Several kinds of graphical feedback are used to provide different kinds of information when editing and analyzing a CP-net.
- Speech bubbles
- Status bubbles
- Changing cursor icon
A speech bubble is a yellow rectangle that provides context-sensitive information. Some speech bubbles appear automatically, while others appear after a slight delay after the cursor is moved over an appropriate object. For example, moving the cursor over a declaration with a syntax error will cause a speech bubble containing an error message to appear.
Speech bubbles are used to show:
- Error messages during syntax checking.
- Error messages during simulation.
- Tool tips for tools in palettes available.
- Detailed information for status bubbles, which are described below
- The result of applying the Evaluate ML tool.
- The full path to a saved net. To see the full path, move the cursor over the name of the net in the index.
To make a speech bubble disappear either click on it, or move the cursor away from the object with which the speech bubble is associated.
Status bubbles are color-coded bubbles that occasionally appear at the bottom of the index. Move the cursor over a status bubble to see the corresponding speech bubble.
Status bubbles have one of the following colors:
- Green indicates that an operation was completed successfully.
- Yellow indicates either a warning or that a stop criteria was fulfilled when calculating the state space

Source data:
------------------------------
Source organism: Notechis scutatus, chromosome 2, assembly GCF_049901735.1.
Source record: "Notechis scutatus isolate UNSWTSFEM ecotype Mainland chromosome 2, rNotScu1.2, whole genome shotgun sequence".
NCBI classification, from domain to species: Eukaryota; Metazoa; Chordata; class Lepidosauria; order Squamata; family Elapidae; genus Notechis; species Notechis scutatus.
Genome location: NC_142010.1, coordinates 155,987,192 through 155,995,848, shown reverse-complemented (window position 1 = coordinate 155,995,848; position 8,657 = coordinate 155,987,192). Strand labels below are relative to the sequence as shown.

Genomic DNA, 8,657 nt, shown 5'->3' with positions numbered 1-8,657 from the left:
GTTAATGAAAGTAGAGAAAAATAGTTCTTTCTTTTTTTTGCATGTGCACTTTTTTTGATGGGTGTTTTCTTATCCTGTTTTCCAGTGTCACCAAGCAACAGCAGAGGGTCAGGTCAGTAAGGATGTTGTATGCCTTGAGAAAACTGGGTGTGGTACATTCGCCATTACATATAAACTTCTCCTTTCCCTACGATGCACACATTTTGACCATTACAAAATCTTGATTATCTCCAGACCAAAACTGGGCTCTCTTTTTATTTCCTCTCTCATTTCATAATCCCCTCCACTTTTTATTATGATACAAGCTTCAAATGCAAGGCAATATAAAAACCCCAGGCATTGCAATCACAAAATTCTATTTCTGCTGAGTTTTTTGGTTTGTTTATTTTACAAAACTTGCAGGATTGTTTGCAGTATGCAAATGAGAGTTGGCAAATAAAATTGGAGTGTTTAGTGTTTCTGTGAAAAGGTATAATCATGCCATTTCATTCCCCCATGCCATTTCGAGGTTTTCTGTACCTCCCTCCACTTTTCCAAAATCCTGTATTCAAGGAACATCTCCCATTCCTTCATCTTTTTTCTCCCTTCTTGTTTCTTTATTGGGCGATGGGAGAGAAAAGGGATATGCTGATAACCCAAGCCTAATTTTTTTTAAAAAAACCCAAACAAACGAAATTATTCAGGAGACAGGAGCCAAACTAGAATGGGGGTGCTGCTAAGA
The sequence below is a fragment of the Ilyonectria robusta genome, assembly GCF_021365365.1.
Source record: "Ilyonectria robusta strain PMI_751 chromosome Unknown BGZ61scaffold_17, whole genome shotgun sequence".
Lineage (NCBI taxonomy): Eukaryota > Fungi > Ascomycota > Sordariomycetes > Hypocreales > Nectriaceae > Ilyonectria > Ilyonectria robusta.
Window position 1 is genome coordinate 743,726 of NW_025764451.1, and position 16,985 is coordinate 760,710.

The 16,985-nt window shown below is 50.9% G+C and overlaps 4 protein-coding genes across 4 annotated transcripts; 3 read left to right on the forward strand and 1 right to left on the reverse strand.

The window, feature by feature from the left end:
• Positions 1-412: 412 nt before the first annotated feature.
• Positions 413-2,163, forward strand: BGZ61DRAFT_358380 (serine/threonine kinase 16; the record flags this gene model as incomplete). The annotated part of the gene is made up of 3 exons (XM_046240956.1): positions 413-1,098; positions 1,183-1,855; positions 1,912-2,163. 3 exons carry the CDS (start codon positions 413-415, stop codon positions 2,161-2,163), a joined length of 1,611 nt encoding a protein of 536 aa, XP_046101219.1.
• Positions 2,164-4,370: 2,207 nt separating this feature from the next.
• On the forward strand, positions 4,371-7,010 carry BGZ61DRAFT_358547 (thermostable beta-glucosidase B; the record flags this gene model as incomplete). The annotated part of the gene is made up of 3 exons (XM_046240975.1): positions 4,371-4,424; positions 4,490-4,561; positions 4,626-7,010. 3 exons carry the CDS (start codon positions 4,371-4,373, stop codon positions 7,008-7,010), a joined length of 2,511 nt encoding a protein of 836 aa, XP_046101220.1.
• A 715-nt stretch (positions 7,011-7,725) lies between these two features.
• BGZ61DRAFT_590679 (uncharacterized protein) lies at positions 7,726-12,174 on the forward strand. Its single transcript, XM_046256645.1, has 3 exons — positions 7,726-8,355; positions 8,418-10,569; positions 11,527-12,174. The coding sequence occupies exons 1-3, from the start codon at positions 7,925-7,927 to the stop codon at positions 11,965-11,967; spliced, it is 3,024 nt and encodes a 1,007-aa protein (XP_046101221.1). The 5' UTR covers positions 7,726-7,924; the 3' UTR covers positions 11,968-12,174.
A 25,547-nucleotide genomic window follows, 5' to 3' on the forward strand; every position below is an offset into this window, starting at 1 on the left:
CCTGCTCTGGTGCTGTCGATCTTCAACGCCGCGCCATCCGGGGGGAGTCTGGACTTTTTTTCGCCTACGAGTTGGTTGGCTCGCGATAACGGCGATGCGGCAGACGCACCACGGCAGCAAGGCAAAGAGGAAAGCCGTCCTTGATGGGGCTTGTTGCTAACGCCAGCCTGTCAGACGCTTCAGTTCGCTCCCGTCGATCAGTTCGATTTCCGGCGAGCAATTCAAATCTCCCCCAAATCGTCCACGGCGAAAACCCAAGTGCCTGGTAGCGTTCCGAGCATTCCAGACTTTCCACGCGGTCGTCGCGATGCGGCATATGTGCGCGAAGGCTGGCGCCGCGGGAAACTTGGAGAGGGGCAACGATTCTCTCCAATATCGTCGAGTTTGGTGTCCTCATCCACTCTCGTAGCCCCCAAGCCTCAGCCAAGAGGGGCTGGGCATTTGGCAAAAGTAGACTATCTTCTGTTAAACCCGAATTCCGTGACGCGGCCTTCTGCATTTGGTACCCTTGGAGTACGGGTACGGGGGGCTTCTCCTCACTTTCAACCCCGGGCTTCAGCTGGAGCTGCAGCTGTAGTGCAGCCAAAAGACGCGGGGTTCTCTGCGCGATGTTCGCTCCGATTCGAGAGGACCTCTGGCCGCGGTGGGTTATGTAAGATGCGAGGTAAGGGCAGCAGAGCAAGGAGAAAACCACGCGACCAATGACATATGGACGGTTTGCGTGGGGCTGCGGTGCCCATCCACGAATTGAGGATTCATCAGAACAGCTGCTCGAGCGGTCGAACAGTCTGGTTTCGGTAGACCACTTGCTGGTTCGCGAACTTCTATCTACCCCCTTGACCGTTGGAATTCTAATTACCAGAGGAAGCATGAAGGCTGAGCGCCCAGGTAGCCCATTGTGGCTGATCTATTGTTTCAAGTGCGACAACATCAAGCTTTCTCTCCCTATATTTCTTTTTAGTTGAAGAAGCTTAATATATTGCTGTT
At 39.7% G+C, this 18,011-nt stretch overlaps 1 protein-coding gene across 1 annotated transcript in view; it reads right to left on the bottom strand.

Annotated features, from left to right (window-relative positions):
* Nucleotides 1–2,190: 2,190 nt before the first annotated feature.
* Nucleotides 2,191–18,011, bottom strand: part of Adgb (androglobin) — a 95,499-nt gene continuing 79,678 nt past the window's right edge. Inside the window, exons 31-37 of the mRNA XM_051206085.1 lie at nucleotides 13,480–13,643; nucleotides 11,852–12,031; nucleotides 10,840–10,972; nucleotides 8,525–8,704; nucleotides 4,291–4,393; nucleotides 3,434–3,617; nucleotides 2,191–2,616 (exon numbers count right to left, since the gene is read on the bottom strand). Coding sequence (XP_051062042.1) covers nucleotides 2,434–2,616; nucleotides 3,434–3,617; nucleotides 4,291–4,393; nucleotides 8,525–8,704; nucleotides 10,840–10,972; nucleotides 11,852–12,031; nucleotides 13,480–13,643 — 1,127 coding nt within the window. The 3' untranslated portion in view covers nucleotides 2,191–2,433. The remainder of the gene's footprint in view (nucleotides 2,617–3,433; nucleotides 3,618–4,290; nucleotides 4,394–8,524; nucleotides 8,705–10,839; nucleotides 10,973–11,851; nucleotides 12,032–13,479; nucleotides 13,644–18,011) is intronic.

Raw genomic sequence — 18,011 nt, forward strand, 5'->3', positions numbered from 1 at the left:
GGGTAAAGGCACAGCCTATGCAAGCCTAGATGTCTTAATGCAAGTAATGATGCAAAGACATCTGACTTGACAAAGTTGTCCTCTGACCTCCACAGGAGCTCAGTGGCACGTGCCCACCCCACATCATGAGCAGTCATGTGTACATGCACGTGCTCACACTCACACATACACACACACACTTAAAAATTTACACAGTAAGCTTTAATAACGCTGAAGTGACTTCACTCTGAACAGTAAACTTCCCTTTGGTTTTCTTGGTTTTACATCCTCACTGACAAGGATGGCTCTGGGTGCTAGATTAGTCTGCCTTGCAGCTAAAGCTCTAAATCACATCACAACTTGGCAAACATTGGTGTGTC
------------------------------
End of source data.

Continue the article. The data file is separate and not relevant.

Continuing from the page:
- Red indicates that an error occurred when executing an operation.
- Light purple indicates that a time-consuming operation, such as a long simulation, is currently being executed.
Some status bubble will automatically disappear after a certain amount of time. Red status bubbles will not disappear until you click on them
Color-coded auras are used to highlight objects with particular characteristics or to indicate different kinds of relationships between objects. Auras are associated with places, transitions, arcs, inscriptions, declarations, monitors, page tabs, and index entries, such as page names and net names.
Auras have the following colors:
- (Bright) Red indicates objects with errors during syntax checking and when simulating nets.
- Dark reddish auras indicate non-unique names of places and transitions when syntax checking.
- Green indicates enabled transitions when simulating nets.
- Dark blue indicates dependency between declarations and other elements, such as places, transitions, and pages; see syntax checking.
- Aqua indicates which object an inscription belongs to; see syntax checking.
- Orange indicates that syntax checking of an object has not yet begun.
- Yellow indicates that syntax checking of an object is currently being performed.
- Pink indicates which fusion places belong to a fusion set.
- Aqua indicates port/socket assignments and super-/subpage relationships when working with hierarchical nets.
Changing cursor icon
The cursor icon changes to indicate which actions can be, or are being, performed. For example:
- The standard cursor is an arrow or just an arrowhead, e.g.
- The hand cursor, i.e. , indicates that an item can be moved.
- The crossbar cursor indicates that it is possible to edit text.
- The double-headed arrow cursor indicates that an item can be resized. The directions of the arrow heads indicate which direction the item can be resized, e.g.. horizontally , vertically, or both simultaneously.
- The hourglass cursor indicates that a time-consuming operation, such as opening a net, is being performed.
- After picking up a tool from one of the palettes, the cursor will change to indicate which tool has been picked up.
- For multi-phase tools, i.e. tools that are applied by clicking on more than one object, the cursor will indicate which phase of the tool will be applied next. Examples of multi-phase tools are the assign port-socket tool and the set subpage tool.